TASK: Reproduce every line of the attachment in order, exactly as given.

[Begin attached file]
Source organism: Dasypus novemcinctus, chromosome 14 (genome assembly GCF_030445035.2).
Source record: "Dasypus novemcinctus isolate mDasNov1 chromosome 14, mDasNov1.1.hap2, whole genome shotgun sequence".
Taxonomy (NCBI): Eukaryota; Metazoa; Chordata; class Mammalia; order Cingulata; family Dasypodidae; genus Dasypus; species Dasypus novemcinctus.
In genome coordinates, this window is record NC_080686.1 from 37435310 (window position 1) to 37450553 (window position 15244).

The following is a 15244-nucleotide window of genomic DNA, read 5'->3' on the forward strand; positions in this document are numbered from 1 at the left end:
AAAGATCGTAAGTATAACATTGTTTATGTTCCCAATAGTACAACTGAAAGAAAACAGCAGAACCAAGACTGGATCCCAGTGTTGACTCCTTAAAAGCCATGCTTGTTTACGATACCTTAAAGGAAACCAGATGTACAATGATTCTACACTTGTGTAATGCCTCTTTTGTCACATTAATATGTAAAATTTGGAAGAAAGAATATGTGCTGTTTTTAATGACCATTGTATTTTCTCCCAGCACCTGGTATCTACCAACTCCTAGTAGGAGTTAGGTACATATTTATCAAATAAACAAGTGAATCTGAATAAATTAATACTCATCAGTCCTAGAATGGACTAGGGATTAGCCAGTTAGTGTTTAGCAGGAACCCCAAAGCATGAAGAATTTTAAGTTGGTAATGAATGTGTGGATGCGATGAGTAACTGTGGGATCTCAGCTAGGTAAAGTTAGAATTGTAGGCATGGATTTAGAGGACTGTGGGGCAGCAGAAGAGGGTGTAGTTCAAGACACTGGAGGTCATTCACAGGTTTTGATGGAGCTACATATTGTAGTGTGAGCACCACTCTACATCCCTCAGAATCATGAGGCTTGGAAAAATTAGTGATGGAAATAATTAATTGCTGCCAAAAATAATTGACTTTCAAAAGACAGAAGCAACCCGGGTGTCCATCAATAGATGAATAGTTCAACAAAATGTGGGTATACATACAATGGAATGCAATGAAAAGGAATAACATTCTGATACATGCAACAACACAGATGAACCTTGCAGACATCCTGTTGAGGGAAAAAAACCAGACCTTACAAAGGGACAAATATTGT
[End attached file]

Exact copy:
Source organism: Dasypus novemcinctus, chromosome 14 (genome assembly GCF_030445035.2).
Source record: "Dasypus novemcinctus isolate mDasNov1 chromosome 14, mDasNov1.1.hap2, whole genome shotgun sequence".
Taxonomy (NCBI): Eukaryota; Metazoa; Chordata; class Mammalia; order Cingulata; family Dasypodidae; genus Dasypus; species Dasypus novemcinctus.
In genome coordinates, this window is record NC_080686.1 from 37435310 (window position 1) to 37450553 (window position 15244).

The following is a 15244-nucleotide window of genomic DNA, read 5'->3' on the forward strand; positions in this document are numbered from 1 at the left end:
AAAGATCGTAAGTATAACATTGTTTATGTTCCCAATAGTACAACTGAAAGAAAACAGCAGAACCAAGACTGGATCCCAGTGTTGACTCCTTAAAAGCCATGCTTGTTTACGATACCTTAAAGGAAACCAGATGTACAATGATTCTACACTTGTGTAATGCCTCTTTTGTCACATTAATATGTAAAATTTGGAAGAAAGAATATGTGCTGTTTTTAATGACCATTGTATTTTCTCCCAGCACCTGGTATCTACCAACTCCTAGTAGGAGTTAGGTACATATTTATCAAATAAACAAGTGAATCTGAATAAATTAATACTCATCAGTCCTAGAATGGACTAGGGATTAGCCAGTTAGTGTTTAGCAGGAACCCCAAAGCATGAAGAATTTTAAGTTGGTAATGAATGTGTGGATGCGATGAGTAACTGTGGGATCTCAGCTAGGTAAAGTTAGAATTGTAGGCATGGATTTAGAGGACTGTGGGGCAGCAGAAGAGGGTGTAGTTCAAGACACTGGAGGTCATTCACAGGTTTTGATGGAGCTACATATTGTAGTGTGAGCACCACTCTACATCCCTCAGAATCATGAGGCTTGGAAAAATTAGTGATGGAAATAATTAATTGCTGCCAAAAATAATTGACTTTCAAAAGACAGAAGCAACCCGGGTGTCCATCAATAGATGAATAGTTCAACAAAATGTGGGTATACATACAATGGAATGCAATGAAAAGGAATAACATTCTGATACATGCAACAACACAGATGAACCTTGCAGACATCCTGTTGAGGGAAAAAAACCAGACCTTACAAAGGGACAAATATTGT